One of the key objectives of the Clean energy for all Europeans package is to update the design of the EU electricity market, given the degree of integration and changes in technology seen in recent years and expected in the years ahead.
The share of electricity produced by renewable energy sources is expected to grow from 25% to more than 50% in 2030, so EU rules therefore have to be updated to facilitate the integration of renewables into the grid. At the same time, when the sun does not shine and the wind does not blow, electricity must still be produced and delivered in sufficient quantities. Markets need to be improved to meet the needs of renewable energies and attract investment in the resources, like energy storage, that can compensate for variable energy production. The market must also provide the right incentives for consumers to become more active and to contribute to keeping the electricity system stable.
To address these issues, the EU has updated the Electricity Directive (2009/72/EC) and the Electricity Regulation (EC/714/2009), introduced a new regulation on risk preparedness and enhanced the role of the Agency for the Cooperation of Energy Regulators (ACER). Based on the Commission's Clean energy for all European package proposals from November 2016, the new rules were formally adopted in May 2019 and will be published in the EU Official Journal and enter into force in the summer of 2019. For the Directive, EU countries have 18 months to transpose the new measures into national law.
Updating the Electricity Directive and Electricity Regulation
The new electricity Directive and Regulation, which replace Electricity Directive (2009/72/EC) and the Electricity Regulation (EC/714/2009), are aimed at adapting market rules to new market realities. They introduce a new limit for powerplants eligible to receive subsidies as capacity mechanisms (confirming the phasing out of subsidies to generation capacity emitting 550gr CO2/kWh or more).
Furthermore, the consumer is put at the centre of the clean energy transition. The new rules enable the active participation of consumers whilst putting in place a strong framework for consumer protection.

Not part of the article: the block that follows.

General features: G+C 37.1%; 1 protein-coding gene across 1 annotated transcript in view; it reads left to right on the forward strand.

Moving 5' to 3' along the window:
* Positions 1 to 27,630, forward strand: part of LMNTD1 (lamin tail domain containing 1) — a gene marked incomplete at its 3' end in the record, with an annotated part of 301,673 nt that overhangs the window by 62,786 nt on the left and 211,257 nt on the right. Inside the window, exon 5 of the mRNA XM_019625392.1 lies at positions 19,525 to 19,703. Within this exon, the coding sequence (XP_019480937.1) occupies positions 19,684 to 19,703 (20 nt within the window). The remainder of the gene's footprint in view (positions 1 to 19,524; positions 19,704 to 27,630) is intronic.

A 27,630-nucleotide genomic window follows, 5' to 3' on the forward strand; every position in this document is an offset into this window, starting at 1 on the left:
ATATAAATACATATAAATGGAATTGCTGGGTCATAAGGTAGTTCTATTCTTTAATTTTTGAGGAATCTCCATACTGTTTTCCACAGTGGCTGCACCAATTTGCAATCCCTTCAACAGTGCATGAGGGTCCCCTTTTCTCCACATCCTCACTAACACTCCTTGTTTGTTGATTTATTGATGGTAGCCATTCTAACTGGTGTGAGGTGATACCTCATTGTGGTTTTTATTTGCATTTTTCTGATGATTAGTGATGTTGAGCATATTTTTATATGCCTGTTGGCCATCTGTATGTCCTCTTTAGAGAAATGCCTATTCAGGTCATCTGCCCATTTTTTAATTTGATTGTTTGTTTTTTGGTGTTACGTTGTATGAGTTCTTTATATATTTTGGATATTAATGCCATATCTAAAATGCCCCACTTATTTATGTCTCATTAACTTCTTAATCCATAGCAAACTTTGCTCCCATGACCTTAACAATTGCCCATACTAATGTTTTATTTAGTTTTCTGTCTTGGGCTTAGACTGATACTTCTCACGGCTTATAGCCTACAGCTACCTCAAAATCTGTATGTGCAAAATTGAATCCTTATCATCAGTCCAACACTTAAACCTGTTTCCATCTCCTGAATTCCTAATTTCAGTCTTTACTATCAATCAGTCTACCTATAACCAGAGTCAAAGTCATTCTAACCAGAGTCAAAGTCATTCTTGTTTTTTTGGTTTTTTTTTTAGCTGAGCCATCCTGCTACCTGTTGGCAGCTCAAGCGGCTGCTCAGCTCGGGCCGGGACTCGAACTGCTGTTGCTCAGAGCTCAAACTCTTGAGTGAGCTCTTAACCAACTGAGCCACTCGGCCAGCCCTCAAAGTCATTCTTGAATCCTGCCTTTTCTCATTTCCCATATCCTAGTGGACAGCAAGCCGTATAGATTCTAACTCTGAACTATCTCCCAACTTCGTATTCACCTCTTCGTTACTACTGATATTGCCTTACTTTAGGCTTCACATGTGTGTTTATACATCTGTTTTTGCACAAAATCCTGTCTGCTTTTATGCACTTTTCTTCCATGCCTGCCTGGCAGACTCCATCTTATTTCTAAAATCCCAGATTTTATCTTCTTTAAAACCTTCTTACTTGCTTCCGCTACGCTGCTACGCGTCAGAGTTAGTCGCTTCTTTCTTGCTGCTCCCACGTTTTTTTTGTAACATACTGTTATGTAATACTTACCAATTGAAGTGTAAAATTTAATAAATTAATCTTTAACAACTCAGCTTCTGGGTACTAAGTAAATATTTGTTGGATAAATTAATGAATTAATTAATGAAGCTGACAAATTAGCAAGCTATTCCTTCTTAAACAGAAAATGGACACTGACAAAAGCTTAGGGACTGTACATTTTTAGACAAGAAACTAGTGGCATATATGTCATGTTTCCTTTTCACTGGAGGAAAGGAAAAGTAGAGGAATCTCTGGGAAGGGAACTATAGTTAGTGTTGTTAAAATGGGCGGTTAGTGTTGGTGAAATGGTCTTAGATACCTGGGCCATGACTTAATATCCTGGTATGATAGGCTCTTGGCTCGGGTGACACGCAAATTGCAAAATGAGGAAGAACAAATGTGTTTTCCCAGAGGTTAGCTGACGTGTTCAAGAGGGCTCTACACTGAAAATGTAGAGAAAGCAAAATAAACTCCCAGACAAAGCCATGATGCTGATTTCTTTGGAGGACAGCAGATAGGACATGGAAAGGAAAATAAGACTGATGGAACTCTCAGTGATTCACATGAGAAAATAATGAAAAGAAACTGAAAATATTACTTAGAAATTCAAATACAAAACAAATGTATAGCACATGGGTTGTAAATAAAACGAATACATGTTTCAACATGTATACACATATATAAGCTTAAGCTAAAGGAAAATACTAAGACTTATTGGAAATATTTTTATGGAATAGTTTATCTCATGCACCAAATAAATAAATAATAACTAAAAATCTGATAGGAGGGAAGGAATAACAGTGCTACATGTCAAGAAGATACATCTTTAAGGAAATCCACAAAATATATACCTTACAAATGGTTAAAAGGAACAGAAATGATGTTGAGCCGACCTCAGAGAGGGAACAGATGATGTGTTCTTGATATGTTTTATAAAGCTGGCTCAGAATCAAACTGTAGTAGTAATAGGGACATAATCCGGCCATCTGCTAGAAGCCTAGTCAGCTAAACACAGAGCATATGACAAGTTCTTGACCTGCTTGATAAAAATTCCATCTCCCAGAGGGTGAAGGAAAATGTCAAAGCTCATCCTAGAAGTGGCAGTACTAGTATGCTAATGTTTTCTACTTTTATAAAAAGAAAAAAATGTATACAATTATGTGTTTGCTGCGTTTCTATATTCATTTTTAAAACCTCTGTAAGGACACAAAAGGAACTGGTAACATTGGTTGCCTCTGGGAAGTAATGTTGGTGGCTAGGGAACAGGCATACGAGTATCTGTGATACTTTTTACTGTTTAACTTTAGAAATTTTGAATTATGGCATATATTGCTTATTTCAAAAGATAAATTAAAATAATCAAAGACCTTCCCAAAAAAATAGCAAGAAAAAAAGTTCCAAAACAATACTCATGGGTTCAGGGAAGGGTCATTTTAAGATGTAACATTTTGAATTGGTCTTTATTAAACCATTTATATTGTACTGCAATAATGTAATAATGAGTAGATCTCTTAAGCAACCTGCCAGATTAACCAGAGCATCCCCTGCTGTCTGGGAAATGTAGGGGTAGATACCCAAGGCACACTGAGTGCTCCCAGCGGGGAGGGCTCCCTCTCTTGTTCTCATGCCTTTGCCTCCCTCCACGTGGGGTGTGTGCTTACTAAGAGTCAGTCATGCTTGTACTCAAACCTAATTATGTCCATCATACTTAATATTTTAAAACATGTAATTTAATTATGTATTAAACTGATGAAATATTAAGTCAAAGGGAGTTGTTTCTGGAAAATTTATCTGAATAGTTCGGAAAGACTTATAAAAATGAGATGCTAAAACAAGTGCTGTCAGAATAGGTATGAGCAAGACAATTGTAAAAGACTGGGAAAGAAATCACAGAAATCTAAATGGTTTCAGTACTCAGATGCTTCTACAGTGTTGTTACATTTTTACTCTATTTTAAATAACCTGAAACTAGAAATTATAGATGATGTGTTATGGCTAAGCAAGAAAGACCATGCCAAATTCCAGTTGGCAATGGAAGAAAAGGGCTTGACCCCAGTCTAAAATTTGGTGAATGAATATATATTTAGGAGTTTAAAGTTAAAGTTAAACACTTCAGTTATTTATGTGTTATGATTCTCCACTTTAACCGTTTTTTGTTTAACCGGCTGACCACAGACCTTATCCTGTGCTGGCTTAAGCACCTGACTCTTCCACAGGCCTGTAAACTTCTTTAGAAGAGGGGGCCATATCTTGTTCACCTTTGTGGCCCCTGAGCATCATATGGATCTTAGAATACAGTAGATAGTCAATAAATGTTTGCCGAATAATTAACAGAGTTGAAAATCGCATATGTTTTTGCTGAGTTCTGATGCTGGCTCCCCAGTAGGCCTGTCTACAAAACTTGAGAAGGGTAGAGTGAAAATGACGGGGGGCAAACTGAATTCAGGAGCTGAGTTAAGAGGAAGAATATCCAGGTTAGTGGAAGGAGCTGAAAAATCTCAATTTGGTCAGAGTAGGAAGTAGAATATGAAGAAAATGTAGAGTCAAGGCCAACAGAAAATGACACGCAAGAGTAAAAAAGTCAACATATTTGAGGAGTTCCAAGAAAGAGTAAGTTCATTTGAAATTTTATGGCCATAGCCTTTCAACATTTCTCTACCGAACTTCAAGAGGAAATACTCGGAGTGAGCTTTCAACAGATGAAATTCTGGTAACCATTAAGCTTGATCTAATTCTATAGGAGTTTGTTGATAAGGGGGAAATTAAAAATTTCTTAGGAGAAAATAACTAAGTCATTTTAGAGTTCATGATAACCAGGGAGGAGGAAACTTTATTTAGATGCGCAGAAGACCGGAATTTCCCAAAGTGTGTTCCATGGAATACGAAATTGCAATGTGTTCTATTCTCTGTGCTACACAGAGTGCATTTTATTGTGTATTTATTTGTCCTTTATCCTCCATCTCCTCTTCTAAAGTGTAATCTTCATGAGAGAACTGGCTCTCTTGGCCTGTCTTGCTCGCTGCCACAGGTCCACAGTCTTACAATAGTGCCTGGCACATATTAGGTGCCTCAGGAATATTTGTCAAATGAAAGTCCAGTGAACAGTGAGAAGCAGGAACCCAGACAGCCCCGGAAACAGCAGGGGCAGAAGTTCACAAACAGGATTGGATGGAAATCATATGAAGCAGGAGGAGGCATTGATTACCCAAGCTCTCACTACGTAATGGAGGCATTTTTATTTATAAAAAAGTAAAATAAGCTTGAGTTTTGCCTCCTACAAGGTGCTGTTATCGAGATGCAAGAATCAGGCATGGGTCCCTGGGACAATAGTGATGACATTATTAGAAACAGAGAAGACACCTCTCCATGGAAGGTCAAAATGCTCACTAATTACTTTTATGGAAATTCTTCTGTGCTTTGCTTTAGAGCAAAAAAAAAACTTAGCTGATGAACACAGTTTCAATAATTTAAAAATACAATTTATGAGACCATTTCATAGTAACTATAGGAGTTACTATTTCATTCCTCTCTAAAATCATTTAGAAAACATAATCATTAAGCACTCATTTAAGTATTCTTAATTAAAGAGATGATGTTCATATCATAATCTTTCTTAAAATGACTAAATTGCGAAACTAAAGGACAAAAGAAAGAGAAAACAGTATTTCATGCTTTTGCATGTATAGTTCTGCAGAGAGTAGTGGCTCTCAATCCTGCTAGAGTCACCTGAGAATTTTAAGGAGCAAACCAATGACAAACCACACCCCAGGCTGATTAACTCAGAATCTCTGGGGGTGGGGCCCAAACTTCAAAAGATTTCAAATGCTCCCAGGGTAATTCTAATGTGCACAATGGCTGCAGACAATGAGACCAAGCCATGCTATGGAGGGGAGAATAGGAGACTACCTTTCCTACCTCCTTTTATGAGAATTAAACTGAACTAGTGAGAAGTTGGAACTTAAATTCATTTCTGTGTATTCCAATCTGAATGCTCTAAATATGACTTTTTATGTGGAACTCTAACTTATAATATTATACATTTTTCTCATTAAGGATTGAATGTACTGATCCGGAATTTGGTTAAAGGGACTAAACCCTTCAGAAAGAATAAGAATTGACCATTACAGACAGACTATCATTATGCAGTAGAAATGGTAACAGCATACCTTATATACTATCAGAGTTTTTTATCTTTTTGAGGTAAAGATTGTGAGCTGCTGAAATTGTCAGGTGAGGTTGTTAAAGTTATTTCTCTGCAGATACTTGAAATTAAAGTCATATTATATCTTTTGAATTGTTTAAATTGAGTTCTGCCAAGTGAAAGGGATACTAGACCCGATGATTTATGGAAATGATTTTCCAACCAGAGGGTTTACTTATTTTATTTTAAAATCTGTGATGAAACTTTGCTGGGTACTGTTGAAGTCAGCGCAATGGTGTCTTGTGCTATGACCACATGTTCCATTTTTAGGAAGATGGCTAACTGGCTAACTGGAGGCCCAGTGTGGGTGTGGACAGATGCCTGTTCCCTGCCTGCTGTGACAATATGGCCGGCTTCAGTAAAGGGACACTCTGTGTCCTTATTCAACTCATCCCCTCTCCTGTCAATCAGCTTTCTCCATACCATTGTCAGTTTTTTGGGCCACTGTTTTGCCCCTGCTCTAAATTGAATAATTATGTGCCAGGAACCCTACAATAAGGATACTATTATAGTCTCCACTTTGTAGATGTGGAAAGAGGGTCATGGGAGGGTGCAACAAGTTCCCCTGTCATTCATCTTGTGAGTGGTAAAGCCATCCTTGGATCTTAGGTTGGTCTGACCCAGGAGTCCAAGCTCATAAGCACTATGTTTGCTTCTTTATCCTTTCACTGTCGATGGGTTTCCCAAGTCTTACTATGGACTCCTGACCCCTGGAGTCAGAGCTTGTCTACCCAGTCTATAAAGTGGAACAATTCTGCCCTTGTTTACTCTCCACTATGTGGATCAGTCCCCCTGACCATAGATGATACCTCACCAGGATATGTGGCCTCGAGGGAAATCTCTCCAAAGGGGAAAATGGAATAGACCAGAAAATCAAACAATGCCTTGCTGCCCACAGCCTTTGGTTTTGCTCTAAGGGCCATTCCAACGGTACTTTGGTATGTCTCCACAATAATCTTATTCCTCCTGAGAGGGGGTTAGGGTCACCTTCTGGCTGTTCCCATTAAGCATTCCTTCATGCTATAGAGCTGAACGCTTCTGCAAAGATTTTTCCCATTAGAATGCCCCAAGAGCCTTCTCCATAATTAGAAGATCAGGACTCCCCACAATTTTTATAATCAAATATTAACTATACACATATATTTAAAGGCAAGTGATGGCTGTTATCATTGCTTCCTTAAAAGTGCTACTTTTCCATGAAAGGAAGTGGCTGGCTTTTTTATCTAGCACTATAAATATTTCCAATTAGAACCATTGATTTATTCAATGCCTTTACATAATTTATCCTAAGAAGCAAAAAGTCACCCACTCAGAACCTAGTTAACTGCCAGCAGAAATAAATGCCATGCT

By allowing electricity to move freely to where it is most needed, society will increasingly benefit from cross-border trade and competition. They will drive the investments necessary to provide security of supply, whilst decarbonising the European energy system.
Updating the design of the EU electricity market contributes to the EU's goal of being the world leader in energy production from renewable energy sources by allowing more flexibility to accommodate an increasing share of renewable energy in the grid. The shift to renewables and increased electrification is crucial to achieve carbon neutrality by 2050. The new electricity market design will contribute to the creation of jobs and growth.
The Regulation on Risk Preparedness of the electricity sector requires Member States to prepare plans for how to deal with potential future electricity crises, and put the appropriate tools in place to prevent, prepare for and manage these situations.
This new initiative followed an independent report from May 2015, which highlighted previous experience showing that Member State responses to potential crises tended to focus on the national context only, disregarding cross-border effects and thereby sometimes even exacerbating the problems, undermining the functioning of the market and driving up energy bills.
The new Regulation requires that Member States, using common methods, identify all possible electricity crisis scenarios at national and regional levels and then prepare risk preparedness plans based on these scenarios. Above all, this preparation requires EU countries to cooperate and coordinate with neighbouring member states in a spirit of solidarity. It also establishes a new framework for a more systematic monitoring of security of supply issues via the Electricity Coordination Group.
All in all, the new rules will ensure maximum preparedness against electricity crises and effective management, and ensure that markets can work as long as possible.
The Agency for the Cooperation of Energy Regulators (ACER)
Given the challenges ahead for the EU electricity market – and the changes made in the other parts of the Clean energy for all Europeans package – the role of ACER in the energy market and in the area of security of supply has been enhanced.
Established under the Third energy package, ACER's main role was originally confined to coordination, advising and monitoring. As the new market design rules foresee much more cross-border cooperation, the lack of regional, cross-border oversight was seen as a potential problem, with the risk of diverging decisions and unnecessary delays.
In addition to coordinating the action of national energy regulators, ACER has therefore been granted additional competences in those areas where fragmented national decisions of cross-border relevance are likely to lead to problems for the internal Energy Market. For example, ACER will have oversight on the future regional entities ("Regional Coordination Centers") where TSOs (Transmission System Operators) will be able to decide on those issues where fragmented and uncoordinated national actions could negatively affect the market and consumers. The proposed approach will also streamline regulatory procedures (by introducing direct approval by ACER instead of separate approvals by all national regulators). National regulators, deciding within ACER on those issues through majority voting, will remain fully involved in the process. More about ACER.